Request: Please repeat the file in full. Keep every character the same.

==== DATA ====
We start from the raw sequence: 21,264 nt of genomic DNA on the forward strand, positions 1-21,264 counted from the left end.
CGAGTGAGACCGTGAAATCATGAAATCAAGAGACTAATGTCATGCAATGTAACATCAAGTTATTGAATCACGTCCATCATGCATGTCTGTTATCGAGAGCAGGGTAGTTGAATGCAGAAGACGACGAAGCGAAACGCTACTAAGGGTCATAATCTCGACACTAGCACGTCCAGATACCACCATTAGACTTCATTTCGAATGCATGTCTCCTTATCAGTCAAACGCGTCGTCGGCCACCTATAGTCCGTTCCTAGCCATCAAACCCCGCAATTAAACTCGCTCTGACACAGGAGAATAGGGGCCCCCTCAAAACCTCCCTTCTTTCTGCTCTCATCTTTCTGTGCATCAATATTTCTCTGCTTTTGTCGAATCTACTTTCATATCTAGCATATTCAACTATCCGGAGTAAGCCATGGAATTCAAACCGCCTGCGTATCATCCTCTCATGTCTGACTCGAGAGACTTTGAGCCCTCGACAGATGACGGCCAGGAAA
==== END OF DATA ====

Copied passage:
We start from the raw sequence: 21,264 nt of genomic DNA on the forward strand, positions 1-21,264 counted from the left end.
CGAGTGAGACCGTGAAATCATGAAATCAAGAGACTAATGTCATGCAATGTAACATCAAGTTATTGAATCACGTCCATCATGCATGTCTGTTATCGAGAGCAGGGTAGTTGAATGCAGAAGACGACGAAGCGAAACGCTACTAAGGGTCATAATCTCGACACTAGCACGTCCAGATACCACCATTAGACTTCATTTCGAATGCATGTCTCCTTATCAGTCAAACGCGTCGTCGGCCACCTATAGTCCGTTCCTAGCCATCAAACCCCGCAATTAAACTCGCTCTGACACAGGAGAATAGGGGCCCCCTCAAAACCTCCCTTCTTTCTGCTCTCATCTTTCTGTGCATCAATATTTCTCTGCTTTTGTCGAATCTACTTTCATATCTAGCATATTCAACTATCCGGAGTAAGCCATGGAATTCAAACCGCCTGCGTATCATCCTCTCATGTCTGACTCGAGAGACTTTGAGCCCTCGACAGATGACGGCCAGGAAA